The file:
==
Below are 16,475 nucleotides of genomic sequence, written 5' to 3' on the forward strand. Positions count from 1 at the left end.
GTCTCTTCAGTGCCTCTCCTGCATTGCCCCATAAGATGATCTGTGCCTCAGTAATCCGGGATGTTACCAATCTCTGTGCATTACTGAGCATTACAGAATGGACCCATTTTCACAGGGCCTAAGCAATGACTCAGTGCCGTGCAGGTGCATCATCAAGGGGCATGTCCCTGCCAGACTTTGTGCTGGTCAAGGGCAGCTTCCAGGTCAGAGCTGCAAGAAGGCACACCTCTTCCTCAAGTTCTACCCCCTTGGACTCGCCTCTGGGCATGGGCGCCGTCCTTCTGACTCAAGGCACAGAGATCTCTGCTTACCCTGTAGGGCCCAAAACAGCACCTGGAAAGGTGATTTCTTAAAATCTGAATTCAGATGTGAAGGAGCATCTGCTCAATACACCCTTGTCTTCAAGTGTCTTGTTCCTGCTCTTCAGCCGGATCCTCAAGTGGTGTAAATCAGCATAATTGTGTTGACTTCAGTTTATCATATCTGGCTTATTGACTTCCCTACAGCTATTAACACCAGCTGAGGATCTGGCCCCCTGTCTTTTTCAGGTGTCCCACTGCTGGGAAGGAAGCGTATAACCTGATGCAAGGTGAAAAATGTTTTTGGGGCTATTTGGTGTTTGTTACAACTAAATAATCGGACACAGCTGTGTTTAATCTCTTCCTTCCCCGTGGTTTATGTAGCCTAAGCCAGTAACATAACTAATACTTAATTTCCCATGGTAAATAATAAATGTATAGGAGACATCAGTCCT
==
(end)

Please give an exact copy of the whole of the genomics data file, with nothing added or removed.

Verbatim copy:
Below are 16,475 nucleotides of genomic sequence, written 5' to 3' on the forward strand. Positions count from 1 at the left end.
GTCTCTTCAGTGCCTCTCCTGCATTGCCCCATAAGATGATCTGTGCCTCAGTAATCCGGGATGTTACCAATCTCTGTGCATTACTGAGCATTACAGAATGGACCCATTTTCACAGGGCCTAAGCAATGACTCAGTGCCGTGCAGGTGCATCATCAAGGGGCATGTCCCTGCCAGACTTTGTGCTGGTCAAGGGCAGCTTCCAGGTCAGAGCTGCAAGAAGGCACACCTCTTCCTCAAGTTCTACCCCCTTGGACTCGCCTCTGGGCATGGGCGCCGTCCTTCTGACTCAAGGCACAGAGATCTCTGCTTACCCTGTAGGGCCCAAAACAGCACCTGGAAAGGTGATTTCTTAAAATCTGAATTCAGATGTGAAGGAGCATCTGCTCAATACACCCTTGTCTTCAAGTGTCTTGTTCCTGCTCTTCAGCCGGATCCTCAAGTGGTGTAAATCAGCATAATTGTGTTGACTTCAGTTTATCATATCTGGCTTATTGACTTCCCTACAGCTATTAACACCAGCTGAGGATCTGGCCCCCTGTCTTTTTCAGGTGTCCCACTGCTGGGAAGGAAGCGTATAACCTGATGCAAGGTGAAAAATGTTTTTGGGGCTATTTGGTGTTTGTTACAACTAAATAATCGGACACAGCTGTGTTTAATCTCTTCCTTCCCCGTGGTTTATGTAGCCTAAGCCAGTAACATAACTAATACTTAATTTCCCATGGTAAATAATAAATGTATAGGAGACATCAGTCCT